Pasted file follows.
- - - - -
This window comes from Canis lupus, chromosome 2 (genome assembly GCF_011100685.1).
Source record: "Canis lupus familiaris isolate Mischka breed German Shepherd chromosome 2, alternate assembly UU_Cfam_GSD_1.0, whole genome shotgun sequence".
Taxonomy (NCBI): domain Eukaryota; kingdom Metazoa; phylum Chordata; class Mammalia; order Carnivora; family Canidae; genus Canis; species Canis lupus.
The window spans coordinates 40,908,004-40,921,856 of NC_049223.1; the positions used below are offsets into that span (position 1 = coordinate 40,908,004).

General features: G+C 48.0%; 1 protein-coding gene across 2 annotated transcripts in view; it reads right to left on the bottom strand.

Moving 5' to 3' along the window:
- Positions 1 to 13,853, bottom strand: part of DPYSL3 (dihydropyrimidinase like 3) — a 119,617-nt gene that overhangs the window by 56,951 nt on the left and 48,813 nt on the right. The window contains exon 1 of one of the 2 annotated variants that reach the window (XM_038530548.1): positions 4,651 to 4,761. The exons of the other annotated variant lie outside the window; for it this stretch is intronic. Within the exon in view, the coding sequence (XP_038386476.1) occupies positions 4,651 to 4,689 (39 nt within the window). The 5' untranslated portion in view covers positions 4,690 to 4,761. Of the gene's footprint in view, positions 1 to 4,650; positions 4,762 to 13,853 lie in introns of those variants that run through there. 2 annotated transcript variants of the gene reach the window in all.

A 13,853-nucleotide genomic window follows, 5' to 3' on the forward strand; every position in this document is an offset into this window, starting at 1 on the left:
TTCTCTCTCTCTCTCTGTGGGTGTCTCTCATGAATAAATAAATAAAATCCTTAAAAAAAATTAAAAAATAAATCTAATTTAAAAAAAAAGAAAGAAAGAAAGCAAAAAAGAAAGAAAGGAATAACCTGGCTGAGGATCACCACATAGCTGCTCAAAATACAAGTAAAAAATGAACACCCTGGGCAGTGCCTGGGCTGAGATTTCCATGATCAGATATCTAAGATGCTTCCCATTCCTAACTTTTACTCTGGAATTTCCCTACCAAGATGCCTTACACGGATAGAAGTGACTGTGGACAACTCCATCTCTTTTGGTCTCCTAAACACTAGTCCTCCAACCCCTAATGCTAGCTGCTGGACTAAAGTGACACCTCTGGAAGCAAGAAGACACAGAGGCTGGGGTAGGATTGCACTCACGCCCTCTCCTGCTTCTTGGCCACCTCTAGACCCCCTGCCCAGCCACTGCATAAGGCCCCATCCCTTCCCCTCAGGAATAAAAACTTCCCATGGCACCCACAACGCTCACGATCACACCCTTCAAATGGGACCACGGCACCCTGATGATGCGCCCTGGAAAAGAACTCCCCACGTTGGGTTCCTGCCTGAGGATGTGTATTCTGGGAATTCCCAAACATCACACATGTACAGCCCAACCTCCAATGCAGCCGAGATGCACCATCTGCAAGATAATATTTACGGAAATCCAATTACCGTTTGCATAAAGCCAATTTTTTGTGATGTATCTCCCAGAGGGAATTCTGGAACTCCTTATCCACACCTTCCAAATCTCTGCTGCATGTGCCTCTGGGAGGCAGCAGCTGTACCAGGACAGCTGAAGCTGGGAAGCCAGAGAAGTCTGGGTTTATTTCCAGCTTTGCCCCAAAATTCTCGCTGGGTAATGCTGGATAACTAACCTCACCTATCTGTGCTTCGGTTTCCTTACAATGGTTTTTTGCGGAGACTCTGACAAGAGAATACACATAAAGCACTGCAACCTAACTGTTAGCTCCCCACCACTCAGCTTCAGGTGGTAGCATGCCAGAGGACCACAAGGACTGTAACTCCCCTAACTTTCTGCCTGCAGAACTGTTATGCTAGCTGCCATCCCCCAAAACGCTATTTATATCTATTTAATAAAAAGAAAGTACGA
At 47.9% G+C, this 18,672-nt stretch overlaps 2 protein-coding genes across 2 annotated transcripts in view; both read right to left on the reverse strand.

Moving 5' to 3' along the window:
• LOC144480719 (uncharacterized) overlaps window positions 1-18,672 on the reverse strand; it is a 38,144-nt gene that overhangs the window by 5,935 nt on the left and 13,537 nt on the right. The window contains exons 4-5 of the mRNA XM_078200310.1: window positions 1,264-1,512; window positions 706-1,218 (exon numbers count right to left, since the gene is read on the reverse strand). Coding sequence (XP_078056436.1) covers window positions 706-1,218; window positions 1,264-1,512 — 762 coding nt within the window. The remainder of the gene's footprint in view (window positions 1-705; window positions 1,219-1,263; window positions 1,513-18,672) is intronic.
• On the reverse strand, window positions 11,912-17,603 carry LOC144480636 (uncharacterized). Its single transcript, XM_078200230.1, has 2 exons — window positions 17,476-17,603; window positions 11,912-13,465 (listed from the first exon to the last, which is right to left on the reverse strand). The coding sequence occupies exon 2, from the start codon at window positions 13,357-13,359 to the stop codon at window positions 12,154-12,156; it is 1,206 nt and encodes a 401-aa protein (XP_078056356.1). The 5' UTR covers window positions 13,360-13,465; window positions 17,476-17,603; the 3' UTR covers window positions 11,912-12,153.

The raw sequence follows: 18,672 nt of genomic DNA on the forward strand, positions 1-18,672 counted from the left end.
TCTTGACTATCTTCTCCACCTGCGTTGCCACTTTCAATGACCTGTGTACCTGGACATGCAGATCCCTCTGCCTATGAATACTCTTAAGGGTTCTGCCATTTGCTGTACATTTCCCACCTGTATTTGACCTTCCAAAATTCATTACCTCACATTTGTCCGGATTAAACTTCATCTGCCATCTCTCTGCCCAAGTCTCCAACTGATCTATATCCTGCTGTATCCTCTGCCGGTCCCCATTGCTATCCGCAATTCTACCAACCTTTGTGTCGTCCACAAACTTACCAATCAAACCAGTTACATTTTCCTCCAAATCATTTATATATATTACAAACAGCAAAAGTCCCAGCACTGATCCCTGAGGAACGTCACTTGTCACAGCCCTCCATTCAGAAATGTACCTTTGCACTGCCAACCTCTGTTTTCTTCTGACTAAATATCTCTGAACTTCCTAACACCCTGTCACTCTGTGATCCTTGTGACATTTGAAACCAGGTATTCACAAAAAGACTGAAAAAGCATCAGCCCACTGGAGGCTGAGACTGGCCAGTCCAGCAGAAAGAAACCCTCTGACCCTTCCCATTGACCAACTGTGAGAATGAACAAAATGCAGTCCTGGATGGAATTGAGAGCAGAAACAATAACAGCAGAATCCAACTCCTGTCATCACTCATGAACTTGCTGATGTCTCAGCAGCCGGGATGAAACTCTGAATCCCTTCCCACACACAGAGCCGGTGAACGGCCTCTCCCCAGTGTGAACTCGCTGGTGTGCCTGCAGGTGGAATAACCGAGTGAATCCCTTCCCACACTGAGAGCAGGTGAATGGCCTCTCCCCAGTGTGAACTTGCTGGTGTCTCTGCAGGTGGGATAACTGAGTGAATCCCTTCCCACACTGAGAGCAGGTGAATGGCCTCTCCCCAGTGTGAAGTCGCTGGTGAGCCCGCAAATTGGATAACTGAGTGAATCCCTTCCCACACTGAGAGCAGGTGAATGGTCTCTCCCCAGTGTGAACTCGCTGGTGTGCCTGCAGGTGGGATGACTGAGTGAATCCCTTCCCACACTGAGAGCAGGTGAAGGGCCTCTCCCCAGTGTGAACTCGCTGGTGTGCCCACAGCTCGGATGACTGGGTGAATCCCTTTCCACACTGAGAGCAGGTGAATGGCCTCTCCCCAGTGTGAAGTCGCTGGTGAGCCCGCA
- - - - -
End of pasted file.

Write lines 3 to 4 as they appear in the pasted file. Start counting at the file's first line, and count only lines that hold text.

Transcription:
Taxonomy (NCBI): domain Eukaryota; kingdom Metazoa; phylum Chordata; class Mammalia; order Carnivora; family Canidae; genus Canis; species Canis lupus.
The window spans coordinates 40,908,004-40,921,856 of NC_049223.1; the positions used below are offsets into that span (position 1 = coordinate 40,908,004).